I sometimes question the participants of these research groups... Can you imagine "what if" the Mustangs research group, was composed of 50% retired, nursing home inhabitants, where they main concern would be "Are the seats cushy enough?, I dont need speed"... It's a MUSTANG ! But that's a far out example (there's more to it than just that).

    Another senario... A supplier could have a "set design" for a certain item. More inexpensive if it's shared with other vehicles/manufacturer's, than creating a totally new one, for that specific vehicle. Helps as well.

    Some manufacturer's are cutting cost by removing items, but Ford has publically stated it has tripled it's investment in it's interiors. And sometimes the "resources" are spread around...Surely, you might not get a glovebox light, but your getting better materials through-out, thicker carpeting, thick headliner, more comfortable seats, etc. Which means, you might lose the glovebox light, but gain items that are much more pleasing to touch and feel, which gives a lasting impression.

    The thinking is, will the glovebox light always be on, and how many times do you really reach into it... Whereas, your constantly feeling the steering wheel, the seats, touch the doors, quality of the buttons clicking, etc.
  • dave2222dave2222 Posts: 78
    The fusion will not directly replace the Taurus. The taurus in itself would be too hard to directly replace as its sales are far to great. So we've been spreading the risk with the Freestyle, Five Hundred, and Fusion. The Freestyle will compete more with subaru and other sports wagons and for those people who arent looking for something as sporty as a Nissan Mazda or Subaru. The Five Hundred is to compete with the Avalon for the mid-large sedan market. They both have comparable engines, sizes, and specs. They found though that people who are buying Avalons want a more comfortable car. The target age range will be around 40. The Fusion is targeted at the Camry and Accords while the Fusion 3.5L will be targeted at the Altima which is a little bit more sporty with aggressive sloped back headlights, tri-bar steel bar grille, nice interiors, and american styled exteriors. Fords trying to differentiate itself from the Japanesse and Europeans in design style so people actually buy american for american design not copied Euro or Japanesse styling.

    As for the person who said that the Five hundred was a 2005 car you're wrong. It first started in 1999. Nasser has always been obsessed with euro everything so when it came to design a new flagship he of course wanted it euro based. Then came Bill Ford and Fords future took a 180 to the north. Bill Ford layed out his goals to make more enviormentally friendly cars, focus on sigma six quality, increase profit per car to Japanesse levels, and add a more american flavor to fords car designs. For example did you know that the Focus's sound deadening panels are actually made out of old jeans, and that the lights at the dearborn and atlanta plants are powered by paint fumes? Just some of the innovations Bills been pioneering to make Ford a more cleaner company.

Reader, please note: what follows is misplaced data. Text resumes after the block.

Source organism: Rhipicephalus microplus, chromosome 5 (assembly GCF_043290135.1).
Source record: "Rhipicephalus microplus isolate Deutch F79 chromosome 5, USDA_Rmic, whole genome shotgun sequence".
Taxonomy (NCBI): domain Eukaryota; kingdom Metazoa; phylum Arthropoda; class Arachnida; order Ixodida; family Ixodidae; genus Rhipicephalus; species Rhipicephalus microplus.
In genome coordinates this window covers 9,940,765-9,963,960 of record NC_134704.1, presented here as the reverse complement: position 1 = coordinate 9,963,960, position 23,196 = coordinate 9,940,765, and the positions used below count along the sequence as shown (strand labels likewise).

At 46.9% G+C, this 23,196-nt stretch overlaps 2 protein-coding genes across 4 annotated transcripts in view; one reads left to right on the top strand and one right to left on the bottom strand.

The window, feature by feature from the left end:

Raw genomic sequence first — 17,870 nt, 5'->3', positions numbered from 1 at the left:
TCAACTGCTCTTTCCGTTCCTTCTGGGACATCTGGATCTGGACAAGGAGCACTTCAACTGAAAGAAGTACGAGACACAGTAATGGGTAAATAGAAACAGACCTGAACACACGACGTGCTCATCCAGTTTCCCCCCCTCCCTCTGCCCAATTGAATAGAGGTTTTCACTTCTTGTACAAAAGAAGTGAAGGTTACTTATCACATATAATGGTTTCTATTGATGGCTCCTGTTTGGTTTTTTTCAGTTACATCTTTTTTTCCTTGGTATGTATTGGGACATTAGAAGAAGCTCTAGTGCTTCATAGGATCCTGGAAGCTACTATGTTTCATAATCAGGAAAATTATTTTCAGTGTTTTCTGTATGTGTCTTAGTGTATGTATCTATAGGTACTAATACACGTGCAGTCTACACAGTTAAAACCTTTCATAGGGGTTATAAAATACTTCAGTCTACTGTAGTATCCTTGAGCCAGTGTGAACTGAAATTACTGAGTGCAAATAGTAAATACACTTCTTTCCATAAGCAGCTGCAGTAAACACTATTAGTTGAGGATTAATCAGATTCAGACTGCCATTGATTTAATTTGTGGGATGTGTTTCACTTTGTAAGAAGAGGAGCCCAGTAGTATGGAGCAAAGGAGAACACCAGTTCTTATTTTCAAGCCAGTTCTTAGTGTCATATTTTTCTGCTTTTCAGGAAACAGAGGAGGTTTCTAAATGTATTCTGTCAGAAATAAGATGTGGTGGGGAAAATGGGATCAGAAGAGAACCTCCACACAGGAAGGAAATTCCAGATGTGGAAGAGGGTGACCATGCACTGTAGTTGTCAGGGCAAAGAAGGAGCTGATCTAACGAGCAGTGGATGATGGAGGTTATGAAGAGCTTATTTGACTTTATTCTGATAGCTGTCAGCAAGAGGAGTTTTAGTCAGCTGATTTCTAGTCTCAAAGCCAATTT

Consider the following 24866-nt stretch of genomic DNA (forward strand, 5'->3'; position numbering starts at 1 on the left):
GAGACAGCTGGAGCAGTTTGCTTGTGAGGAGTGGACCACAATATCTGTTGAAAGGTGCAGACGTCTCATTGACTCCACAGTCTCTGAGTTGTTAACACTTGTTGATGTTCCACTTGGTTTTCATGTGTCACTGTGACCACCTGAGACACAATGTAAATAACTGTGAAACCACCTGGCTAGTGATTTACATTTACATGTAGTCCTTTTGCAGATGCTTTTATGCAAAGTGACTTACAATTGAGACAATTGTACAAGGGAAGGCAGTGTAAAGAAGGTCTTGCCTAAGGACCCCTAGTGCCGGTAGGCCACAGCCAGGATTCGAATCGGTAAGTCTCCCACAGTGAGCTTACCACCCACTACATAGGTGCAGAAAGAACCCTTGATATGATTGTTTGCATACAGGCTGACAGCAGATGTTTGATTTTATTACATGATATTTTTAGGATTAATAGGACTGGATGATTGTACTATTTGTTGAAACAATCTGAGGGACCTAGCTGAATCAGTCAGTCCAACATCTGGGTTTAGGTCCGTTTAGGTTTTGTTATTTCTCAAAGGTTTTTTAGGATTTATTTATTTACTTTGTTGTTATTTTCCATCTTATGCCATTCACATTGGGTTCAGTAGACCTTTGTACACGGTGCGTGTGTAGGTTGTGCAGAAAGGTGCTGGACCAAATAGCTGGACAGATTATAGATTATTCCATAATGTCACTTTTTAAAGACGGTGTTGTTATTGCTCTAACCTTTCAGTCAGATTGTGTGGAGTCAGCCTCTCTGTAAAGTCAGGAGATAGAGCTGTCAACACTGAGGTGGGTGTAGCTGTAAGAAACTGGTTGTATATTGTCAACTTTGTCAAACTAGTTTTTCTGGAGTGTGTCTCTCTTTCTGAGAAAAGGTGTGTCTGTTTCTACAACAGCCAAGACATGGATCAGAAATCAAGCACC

The fusion and Milan will both come in hybrid forms as well.
  • dave2222dave2222 Posts: 78
    Fords cost cutting isnt to use cheaper materials. Actually its the opposite by streamlining designs and reducing the number of different parts used you considerably reduce transport costs, retooling costs, supplier costs, taxs, etc... Quality also rises as supply chains arent interrupted nearly as much. Fords now able to reinvest those saved costs into higher quality material. So while you may get a wider variety in interiors from other brands you'll get better quality interiors and exteriors from ford motor company. Another way Ford is cost cutting is to stream line platforms. By doing this you reduce platform expenditures by up to 10% and save 20% on retooling costs. This allows for flexible manufacturing and on time manufacturing. By doing this you further improve quality and are better able to meet demands by the market. Fords now able to produce a couple of platforms that work for multiple vehicles. Point in case in the rouge plant theyre now able to produce the fusion, freestyle, montego, five hundred, milan , and a number of other cars since theyre all based on the 6 platform. A huge part of retooling costs comes from Platform making which can cost millions of dollars. Simply put Fords trying to streamline production as much as possible while still improving quality. What youll begin to see starting next year is a huge jump in quality. Weve already seen this with the new F-150 as well as the new Ford focus both of which are using shared interior systems. These and the new cars for 2004 + 2005 should bring them far above the Industry Avg. in quality standards. With the new investments in interior plus fit and finish you'll see a higher rating as well in the Consumer reports which many people use in helping to decide their cars.
  • fsmmcsifsmmcsi Posts: 792
    The Mazda 6 platform is not what is under the Five Hundred, Montego, and Freestyle - it started as the Volvo 80.

    As for gas prices, I do not see how anyone who performs the calculations would place fuel mileage high on their list of priorities. I drive roughly 27,000 miles per year, far more than average. With gas at $2 per gallon, a 17MPG car costs $3,176 per year, and a 25 MPG car costs $2,160, a savings of just $19.54 per week, less than $0.04 per mile.

    Also, as Chrysler has shown, a powerful V8 with cylinder deactivation produces the fuel mileage of a much smaller engine.
  • johnclineiijohnclineii Posts: 2,287